Are you a blocker boss?  How to enable your staff to do their best work

Pink sticky note with text typed I HATE MY BOSS on the office wall

Debra Corey and Ken Corey give advice to bosses who want to say no to development opportunities

Over the years, more emphasis and focus has been put on the development of our people. We’ve come under pressure to upskill and reskill them to meet the changing needs of the workplace and our businesses. At the same time, it’s become more critical to our people too. One survey found that development moved from the ninth most important driver of a great work culture to top in just two years.

By supporting and encouraging your people’s development, you’re enabling them to be more effective and efficient

According to another study, development influences both attraction and retention. 92% of job candidates say that learning and development opportunities are a deciding factor when considering job offers from two potential employers. 86% also said that they’d stay longer with their company if they offered more learning and development opportunities.

With statistics like this, no wonder so many of us are prioritising our development strategies and programmes. But what happens when a boss gets in the way? When a boss becomes a blocker, preventing or getting in the way of their people’s development and career progression, stopping them from achieving their goals, mastering new skills, or contributing to the company’s success, what happens?

When speaking with a boss who doesn’t understand they are being a blocker, it can be useful to describe the impact and consequences of blocking their people in these three ways:

  1. Your people’s skills will fall behind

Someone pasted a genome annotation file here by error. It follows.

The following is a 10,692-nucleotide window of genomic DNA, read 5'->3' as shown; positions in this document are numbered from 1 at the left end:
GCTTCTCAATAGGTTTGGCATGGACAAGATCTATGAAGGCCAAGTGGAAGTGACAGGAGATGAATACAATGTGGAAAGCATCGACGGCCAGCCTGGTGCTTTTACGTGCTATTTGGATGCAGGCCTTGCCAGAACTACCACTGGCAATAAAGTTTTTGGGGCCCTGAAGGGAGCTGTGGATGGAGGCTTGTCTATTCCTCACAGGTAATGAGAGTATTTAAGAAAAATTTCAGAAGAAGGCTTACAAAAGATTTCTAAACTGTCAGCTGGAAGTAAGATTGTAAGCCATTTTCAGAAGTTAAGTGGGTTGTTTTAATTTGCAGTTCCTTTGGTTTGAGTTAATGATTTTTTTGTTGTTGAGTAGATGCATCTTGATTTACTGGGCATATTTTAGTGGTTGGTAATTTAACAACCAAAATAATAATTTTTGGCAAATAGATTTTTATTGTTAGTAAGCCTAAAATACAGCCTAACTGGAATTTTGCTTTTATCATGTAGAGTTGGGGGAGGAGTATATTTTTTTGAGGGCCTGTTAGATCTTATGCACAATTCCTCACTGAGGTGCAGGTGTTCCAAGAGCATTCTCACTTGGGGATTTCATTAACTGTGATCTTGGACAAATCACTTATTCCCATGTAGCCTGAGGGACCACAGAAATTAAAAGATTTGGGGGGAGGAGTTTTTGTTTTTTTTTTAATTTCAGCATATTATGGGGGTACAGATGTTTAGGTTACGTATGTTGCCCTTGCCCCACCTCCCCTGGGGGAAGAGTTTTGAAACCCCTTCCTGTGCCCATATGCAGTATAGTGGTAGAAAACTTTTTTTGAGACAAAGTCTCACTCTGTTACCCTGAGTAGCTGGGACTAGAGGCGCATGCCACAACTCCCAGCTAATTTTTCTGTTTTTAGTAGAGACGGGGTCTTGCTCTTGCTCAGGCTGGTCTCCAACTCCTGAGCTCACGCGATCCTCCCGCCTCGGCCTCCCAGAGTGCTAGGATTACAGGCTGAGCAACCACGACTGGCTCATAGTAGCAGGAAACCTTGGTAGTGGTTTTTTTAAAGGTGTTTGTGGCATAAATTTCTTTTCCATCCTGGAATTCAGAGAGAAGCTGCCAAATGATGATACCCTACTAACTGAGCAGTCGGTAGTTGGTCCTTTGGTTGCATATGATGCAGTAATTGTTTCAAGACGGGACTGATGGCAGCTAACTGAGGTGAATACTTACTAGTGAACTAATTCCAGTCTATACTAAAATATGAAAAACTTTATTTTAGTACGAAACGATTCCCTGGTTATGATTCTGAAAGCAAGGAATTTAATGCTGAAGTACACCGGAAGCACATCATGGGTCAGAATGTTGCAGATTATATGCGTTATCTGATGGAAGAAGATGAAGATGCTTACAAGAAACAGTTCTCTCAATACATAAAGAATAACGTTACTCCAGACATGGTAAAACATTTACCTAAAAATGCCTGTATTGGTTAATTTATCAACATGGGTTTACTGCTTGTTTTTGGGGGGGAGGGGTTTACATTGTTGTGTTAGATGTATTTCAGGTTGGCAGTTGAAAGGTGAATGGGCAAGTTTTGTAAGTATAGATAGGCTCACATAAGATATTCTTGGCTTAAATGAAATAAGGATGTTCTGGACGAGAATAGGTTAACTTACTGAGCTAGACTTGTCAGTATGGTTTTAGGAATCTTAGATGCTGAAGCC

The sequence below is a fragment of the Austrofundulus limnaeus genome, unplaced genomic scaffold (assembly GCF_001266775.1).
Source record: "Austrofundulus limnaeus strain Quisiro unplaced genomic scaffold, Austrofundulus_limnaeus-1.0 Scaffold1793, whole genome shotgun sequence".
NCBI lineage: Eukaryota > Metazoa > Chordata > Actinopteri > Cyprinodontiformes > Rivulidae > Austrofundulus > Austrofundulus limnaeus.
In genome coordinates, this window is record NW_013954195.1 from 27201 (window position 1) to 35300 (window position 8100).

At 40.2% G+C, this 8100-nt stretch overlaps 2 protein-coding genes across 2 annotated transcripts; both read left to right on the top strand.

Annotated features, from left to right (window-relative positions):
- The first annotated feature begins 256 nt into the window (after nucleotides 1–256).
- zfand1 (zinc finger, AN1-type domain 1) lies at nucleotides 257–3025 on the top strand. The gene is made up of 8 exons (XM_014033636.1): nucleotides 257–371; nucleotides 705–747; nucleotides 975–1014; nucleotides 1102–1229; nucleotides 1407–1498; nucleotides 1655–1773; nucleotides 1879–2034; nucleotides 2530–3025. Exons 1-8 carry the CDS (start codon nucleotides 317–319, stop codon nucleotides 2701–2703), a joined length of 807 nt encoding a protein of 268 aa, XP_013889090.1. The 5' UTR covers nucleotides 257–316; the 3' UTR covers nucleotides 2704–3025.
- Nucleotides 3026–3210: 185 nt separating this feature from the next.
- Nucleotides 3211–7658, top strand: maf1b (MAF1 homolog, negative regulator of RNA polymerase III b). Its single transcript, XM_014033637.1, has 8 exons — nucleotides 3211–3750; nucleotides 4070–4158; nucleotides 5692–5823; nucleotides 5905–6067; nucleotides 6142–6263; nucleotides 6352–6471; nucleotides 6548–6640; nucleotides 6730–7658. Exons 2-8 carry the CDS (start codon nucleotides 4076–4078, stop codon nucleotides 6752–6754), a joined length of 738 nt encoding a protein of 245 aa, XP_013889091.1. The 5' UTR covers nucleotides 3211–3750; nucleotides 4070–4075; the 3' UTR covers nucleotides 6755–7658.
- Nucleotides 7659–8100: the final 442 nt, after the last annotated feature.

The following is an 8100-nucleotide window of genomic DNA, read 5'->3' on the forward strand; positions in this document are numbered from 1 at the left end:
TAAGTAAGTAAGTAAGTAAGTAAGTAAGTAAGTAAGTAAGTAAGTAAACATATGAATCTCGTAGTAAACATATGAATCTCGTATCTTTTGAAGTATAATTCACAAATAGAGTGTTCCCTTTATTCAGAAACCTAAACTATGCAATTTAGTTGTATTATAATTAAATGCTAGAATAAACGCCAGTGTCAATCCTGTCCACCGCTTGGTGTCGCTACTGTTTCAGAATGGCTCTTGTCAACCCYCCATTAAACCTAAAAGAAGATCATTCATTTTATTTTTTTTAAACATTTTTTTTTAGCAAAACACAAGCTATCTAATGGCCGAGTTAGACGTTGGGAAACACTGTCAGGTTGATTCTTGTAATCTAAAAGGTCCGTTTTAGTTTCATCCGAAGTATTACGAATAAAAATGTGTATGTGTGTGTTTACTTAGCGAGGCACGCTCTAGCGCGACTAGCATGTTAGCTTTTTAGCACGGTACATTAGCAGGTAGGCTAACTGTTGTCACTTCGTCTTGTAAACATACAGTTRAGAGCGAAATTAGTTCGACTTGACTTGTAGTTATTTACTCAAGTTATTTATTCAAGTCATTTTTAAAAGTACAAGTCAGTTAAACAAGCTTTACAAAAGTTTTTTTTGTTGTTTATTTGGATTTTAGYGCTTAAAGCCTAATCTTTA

One study found that 85% of the jobs that will exist in 2030 haven’t even been invented yet, meaning the majority of your people will need to learn and develop new skills in order to perform the jobs your company requires for the future. Crazy to think about, but it’s true. And as the report says, “The ability to gain new knowledge will be more valuable than the knowledge itself.”

    If this development is blocked, it directly impacts the performance of your people. By supporting and encouraging your people’s development, you’re enabling them to be more effective and efficient. At the same time, your people will be able to navigate their work more effortlessly, resolve issues quickly, and see things with a more experienced perspective. That’s a win for you as a boss, for them as an employee, and for your business which will benefit from a more skilled workforce!
  1. You’ll stifle creativity and innovation

    Being a blocker sometimes involves blocking new ideas and new ways of thinking being presented by your people. Instead, you rely on your own experiences and ideas, using the same steps and past assumptions repeatedly without trying to discover new insights and approaches. Even if your own experience and ideas are good, this still creates an environment that prevents any sort of creativity, innovation, and progress. 
  1. More people leave

    And finally, if you block the development and career advancement of your people, they will decide that they’re not getting what they want and need and are much more likely to leave your company. According to one study, a lack of development and career advancement are among the top three reasons why people leave their jobs.